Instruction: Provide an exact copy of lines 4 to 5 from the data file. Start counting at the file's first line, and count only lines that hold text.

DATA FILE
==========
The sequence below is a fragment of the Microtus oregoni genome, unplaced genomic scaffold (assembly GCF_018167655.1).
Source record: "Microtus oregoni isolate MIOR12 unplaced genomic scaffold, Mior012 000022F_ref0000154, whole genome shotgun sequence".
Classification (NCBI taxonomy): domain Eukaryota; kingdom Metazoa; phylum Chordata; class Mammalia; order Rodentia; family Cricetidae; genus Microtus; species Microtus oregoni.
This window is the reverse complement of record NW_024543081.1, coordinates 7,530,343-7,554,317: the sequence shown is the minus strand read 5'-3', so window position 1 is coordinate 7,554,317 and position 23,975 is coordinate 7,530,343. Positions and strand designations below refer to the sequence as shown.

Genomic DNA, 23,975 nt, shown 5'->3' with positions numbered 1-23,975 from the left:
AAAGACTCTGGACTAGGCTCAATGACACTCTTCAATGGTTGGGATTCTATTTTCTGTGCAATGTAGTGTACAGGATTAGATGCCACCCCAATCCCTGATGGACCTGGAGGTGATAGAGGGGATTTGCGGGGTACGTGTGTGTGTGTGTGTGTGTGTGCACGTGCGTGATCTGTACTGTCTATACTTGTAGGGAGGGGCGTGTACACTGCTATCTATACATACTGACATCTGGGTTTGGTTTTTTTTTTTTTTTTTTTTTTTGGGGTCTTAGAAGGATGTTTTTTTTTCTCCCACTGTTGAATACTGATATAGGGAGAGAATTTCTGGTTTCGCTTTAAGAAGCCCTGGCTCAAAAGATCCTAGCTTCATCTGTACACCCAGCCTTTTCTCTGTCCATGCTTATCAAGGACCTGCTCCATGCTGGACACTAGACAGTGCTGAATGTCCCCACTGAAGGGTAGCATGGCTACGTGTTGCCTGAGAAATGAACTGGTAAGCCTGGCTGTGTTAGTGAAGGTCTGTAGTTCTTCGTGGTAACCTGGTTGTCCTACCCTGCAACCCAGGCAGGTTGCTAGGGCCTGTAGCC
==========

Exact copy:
This window is the reverse complement of record NW_024543081.1, coordinates 7,530,343-7,554,317: the sequence shown is the minus strand read 5'-3', so window position 1 is coordinate 7,554,317 and position 23,975 is coordinate 7,530,343. Positions and strand designations below refer to the sequence as shown.

Genomic DNA, 23,975 nt, shown 5'->3' with positions numbered 1-23,975 from the left: